A few weeks ago, we had our first real interview with a vendor, a potential photographer. Although we really liked her photos, we didn’t feel she was going to be a good value after we received her pricing sheet. For instance, while other photographers include engagement sessions in their similarly-priced packages, hers were extra. She also didn’t include any proof prints until you reached her very high-end packages.
We knew we probably weren’t going to select her as our wedding photographer, but we still decided to interview her on the phone. The interview was very illuminating and helped us craft other questions that we wanted to ask other photographers too. We have now interviewed five potential photographers, and we have our interview questions down pat.
I wanted to share with you our insights for interviewing vendors. Not specific questions per se, because those can be found on any particular number of sites and in wedding reference books, but good vendor interviewing techniques.
Although you may have a particular set of questions you want to ask the vendor, we have found that it is useful to ask an open ended question first. The purpose of the open ended question is two-fold. 1) Some of their discussion may answer the questions you already have, and 2) You can get a good sense of their personality and communication skills.
For instance, instead of asking, “What type of camera equipment do you use?” or “How many pictures do you provide?” upfront, try:
- Why don’t you tell me a little bit about yourself, your business, and your workflow?
- What is your philosophy on photography (or catering, officiating, etc.)?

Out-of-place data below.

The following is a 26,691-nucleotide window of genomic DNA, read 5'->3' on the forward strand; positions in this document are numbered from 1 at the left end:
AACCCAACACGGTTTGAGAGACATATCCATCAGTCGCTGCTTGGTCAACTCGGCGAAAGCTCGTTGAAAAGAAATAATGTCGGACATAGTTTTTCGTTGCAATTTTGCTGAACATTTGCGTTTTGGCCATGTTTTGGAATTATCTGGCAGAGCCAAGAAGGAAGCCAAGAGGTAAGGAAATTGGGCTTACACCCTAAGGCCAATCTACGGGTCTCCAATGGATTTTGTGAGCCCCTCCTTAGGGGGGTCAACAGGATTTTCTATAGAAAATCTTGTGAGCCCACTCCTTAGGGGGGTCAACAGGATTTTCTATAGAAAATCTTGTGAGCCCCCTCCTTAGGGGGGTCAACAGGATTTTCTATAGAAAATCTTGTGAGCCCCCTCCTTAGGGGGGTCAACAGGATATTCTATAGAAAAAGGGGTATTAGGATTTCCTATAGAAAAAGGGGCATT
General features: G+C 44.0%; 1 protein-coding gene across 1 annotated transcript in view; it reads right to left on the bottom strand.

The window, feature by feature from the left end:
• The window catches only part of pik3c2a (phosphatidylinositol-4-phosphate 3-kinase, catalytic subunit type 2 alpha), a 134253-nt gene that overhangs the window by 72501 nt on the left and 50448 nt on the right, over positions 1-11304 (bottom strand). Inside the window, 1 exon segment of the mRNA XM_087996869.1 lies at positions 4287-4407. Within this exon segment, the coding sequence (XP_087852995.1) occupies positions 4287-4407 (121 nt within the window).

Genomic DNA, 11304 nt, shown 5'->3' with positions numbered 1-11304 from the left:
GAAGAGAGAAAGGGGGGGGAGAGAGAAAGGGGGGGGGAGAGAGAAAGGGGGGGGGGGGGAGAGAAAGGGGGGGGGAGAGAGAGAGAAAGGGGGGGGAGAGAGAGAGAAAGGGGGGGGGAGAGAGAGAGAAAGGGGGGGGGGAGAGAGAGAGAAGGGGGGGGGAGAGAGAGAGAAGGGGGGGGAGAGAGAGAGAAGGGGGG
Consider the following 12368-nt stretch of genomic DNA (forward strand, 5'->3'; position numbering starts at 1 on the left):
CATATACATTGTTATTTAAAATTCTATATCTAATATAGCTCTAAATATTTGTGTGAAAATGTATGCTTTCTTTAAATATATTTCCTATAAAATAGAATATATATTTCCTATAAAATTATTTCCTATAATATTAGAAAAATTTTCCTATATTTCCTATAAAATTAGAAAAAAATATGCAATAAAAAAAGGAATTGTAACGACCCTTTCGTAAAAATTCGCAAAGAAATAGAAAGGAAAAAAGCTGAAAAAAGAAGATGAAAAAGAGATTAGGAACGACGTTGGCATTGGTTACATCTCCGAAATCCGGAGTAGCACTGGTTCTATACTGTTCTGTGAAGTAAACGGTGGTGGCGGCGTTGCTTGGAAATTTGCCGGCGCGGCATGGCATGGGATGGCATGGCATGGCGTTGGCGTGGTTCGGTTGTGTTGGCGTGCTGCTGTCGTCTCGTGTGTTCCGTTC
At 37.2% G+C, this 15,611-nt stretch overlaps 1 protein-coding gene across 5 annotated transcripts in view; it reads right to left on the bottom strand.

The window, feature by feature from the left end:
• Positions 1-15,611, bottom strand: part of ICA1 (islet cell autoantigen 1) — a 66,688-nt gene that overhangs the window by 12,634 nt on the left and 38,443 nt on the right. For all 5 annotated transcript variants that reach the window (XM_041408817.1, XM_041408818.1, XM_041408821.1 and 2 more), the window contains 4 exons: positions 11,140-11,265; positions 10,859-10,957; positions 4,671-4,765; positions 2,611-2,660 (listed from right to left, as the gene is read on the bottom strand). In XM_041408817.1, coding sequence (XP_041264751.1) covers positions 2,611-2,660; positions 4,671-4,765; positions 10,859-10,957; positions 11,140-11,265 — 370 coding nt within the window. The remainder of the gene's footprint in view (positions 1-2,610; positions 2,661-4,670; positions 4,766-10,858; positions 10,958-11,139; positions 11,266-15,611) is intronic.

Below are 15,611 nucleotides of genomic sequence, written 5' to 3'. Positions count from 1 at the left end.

We have found that we have a better opinion of the photographers that we have interviewed that have been chipper and asked us about ourselves than the ones that were just basically there to answer our direct questions. You’re going to be on regular contact with this person for a good length of time, (depending on the duration of your engagement). Make sure you have a vendor that meshes well with your personality.
Know What You’re Looking For
Or at least be open about why you don’t know what you’re looking for. Identify your criteria for the type of vendor you’re interviewing. For instance, during the interview, I mention several of our wedding photographer criteria from this post. Outlining your criteria to the vendor shows that you know what you want and that you’re not some flaky bride they’ll have to deal with. If you’re not sure what you want, the vendor may be able to help guide you in the right direction
Ask For Specifics
If you’re not familiar with the more technical aspects required of your vendor, take some time to inform yourself. My fiancé and I are photo geeks, and so we ask the photographers what format they shoot in (the correct answer for any professional is RAW). We have eliminated two photographers because of technical-related issues. One photographer who said that he shoots in JPEG and not RAW and another that said she didn’t know how to export photos from Lightroom as a .TIFF, only as a .JPEG. These are major red flags, but only because we recognize them as red flags because we familiarized ourselves with the topic.
Phone vs. In-Person
We have done four phone interviews and one in-person interview. Personally, I feel like the in-person interview was a waste, because that was the one that said he shoots JPEGs. I’d recommend having a brief phone interview first, then decide if it’s worth it to meet with them in person. I think having phone interviews first would be valuable for any vendor, even caterers.
I’d be interested to hear what other brides and grooms have learned when they interview their wedding vendors!